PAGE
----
Aces on Bridge — Daily Columns

The Aces on Bridge: Saturday, August 22, 2009

Dealer: South

Vul: All

9 3 2
Q 8 7 6
West East
6 K 7 5 4
J 9 8 7 5 2
K 10 5 4 3 J 9 2
7 J 10 9 4 3 2
A Q J 10 8
10 6 4 3
8 6 5


South West North East
1 Pass 2 Pass
2 Pass 2 NT Pass
3 Pass 5 NT* Pass
6 All Pass    
*Offering a choice of slams

Opening Lead:7

“Defeat doesn’t finish a man — quit does. A man is not finished when he’s defeated. He’s finished when he quits.”

— Richard M. Nixon

Against six spades, West hit on the lead of his fourth-highest heart. He was both pleased and surprised to find his partner ruffing the trick and returning a club.


Declarer won in dummy and advanced the spade nine, letting it run, and repeating the finesse when it held.


When trumps turned out to be 4-1, South knew he could not ruff his heart loser on the board. So he drew the last trump and tried to build up a picture of the hand by cashing the diamond ace, going back to dummy in clubs to ruff a diamond, then cashing a second top heart and a second top club. When West was shown to have only one club and one spade, the whole position was known. Since he had started life with six hearts, he must have five diamonds.


Declarer had reduced to a four-card ending after three trumps and two tricks in each of the other suits. Dummy had a top club, a top heart and the doubleton diamond queen. Declarer had a club, a trump and two hearts. (East’s hand was irrelevant, having one diamond and three losing clubs.)


When the club ace was cashed, West had to bare his diamond king (in which case declarer would ruff a diamond and dummy would be high) or pitch a heart. In that case declarer would take dummy’s heart, ruff a diamond to hand, then cash his long heart at trick 13.

ANSWER: You are faced with a choice of raising hearts immediately or bidding spades before raising hearts. While a splinter jump to four diamonds (showing a singleton or void in diamonds) is far better than a jump to four hearts, I prefer a simple call of two spades before raising hearts, letting partner know where you live.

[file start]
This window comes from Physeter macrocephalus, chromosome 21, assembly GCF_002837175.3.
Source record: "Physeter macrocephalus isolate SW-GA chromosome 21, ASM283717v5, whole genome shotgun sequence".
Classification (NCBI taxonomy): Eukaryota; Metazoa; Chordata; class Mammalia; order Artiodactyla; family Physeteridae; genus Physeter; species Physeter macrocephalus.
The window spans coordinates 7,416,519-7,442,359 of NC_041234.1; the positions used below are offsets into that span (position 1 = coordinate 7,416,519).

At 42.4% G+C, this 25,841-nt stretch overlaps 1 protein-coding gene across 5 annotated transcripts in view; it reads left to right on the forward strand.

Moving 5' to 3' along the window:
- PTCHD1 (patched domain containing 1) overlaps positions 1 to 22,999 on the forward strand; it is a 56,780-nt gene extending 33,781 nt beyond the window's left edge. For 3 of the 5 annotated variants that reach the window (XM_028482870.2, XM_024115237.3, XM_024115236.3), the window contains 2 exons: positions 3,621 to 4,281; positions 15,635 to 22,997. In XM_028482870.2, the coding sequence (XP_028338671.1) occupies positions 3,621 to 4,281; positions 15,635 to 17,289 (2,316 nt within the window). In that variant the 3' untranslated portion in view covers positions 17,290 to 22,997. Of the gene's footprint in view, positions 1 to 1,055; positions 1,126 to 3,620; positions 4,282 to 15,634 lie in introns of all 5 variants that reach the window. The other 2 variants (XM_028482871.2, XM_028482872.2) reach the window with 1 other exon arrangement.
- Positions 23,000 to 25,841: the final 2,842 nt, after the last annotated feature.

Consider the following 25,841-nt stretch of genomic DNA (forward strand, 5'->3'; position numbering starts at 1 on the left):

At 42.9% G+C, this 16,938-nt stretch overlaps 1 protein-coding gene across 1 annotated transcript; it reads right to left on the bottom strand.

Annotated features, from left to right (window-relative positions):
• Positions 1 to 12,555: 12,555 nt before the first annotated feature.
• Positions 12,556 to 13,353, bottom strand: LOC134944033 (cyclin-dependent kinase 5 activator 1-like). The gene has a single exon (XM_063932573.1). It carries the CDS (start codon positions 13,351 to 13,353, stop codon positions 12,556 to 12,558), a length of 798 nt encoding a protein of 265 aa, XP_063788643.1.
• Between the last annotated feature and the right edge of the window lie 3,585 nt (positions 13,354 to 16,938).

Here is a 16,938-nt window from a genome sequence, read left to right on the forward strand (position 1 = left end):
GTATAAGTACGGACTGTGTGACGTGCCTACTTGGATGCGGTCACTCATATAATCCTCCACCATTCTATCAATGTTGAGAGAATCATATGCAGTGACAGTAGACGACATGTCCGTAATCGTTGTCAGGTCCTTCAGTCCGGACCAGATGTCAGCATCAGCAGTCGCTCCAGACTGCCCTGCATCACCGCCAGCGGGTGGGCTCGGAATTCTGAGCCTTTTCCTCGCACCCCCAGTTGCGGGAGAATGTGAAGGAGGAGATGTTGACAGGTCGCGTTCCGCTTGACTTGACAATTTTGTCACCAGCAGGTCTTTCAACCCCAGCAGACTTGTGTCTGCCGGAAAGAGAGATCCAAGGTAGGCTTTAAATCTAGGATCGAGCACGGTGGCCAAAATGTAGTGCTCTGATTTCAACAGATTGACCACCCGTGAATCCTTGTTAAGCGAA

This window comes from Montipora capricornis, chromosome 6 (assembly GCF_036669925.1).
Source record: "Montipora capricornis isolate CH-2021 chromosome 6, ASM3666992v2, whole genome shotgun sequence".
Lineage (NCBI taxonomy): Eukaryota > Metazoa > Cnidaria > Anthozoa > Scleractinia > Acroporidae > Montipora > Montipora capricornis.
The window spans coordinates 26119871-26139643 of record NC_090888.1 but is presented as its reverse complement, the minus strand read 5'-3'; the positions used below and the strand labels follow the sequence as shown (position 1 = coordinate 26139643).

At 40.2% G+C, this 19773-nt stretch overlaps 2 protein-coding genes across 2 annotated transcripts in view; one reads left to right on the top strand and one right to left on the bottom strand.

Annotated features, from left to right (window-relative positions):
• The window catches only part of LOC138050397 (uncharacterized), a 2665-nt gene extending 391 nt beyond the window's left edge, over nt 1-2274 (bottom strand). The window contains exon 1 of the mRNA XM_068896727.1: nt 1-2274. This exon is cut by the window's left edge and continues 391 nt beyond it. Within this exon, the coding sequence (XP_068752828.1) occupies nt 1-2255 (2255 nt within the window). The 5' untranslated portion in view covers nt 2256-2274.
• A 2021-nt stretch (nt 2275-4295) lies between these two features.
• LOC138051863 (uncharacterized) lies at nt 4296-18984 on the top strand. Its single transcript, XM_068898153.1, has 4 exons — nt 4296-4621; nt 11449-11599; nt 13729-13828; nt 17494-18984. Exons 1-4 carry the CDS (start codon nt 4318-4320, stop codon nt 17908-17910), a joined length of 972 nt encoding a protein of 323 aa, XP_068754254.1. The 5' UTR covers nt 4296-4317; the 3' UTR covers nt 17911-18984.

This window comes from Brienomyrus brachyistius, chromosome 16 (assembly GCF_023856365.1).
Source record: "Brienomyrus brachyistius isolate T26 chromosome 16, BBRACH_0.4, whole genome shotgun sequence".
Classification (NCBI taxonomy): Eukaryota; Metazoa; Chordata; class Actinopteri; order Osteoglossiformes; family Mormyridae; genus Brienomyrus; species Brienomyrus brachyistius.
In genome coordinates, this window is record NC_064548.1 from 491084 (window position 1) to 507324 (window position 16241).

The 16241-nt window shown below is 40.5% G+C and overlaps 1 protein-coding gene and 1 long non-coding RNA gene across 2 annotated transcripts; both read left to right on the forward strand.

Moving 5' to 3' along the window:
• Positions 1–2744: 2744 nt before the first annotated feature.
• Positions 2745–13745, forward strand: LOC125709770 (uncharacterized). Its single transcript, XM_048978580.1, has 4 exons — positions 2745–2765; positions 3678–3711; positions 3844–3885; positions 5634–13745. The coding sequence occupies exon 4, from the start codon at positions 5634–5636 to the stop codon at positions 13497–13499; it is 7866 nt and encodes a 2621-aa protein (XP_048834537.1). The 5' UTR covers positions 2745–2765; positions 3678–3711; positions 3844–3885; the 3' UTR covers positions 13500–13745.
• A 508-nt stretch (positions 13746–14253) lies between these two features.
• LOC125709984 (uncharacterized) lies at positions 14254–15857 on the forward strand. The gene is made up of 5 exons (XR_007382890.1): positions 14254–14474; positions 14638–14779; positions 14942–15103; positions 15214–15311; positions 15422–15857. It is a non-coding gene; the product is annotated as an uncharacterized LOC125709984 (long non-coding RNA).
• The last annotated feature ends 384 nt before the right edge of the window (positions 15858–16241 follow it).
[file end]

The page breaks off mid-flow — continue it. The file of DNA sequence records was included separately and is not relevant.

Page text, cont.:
South Holds:

A Q J 10 8
10 6 4 3
8 6 5


South West North East
    1 2


For details of Bobby Wolff’s autobiography, The Lone Wolff, contact If you would like to contact Bobby Wolff, please leave a comment at this blog. Reproduced with permission of United Feature Syndicate, Inc., Copyright 2009. If you are interested in reprinting The Aces on Bridge column, contact

1 Comment

Michael BeyroutiSeptember 5th, 2009 at 12:23 pm

East’s hand is not entirely irrelevant: that last diamond in his hand could very well be the king. Declarer’s decision at the 3-card ending to play diamonds or establish his last heart depends on West’s discards. If West has discarded two diamonds already, then a third-round diamond ruff will bring down the king, be it with East or West, establishing dummy’s queen.

If, on the other hand, West chose to hold on to his diamonds, then he must have discarded only one diamond and three hearts. He started with six hearts: three discarded and three will be played under the A-K-Q. Declarer now knows his ten will be good…

Bottom line: Watch those early discards… One never knows how useful the information will be towards the end.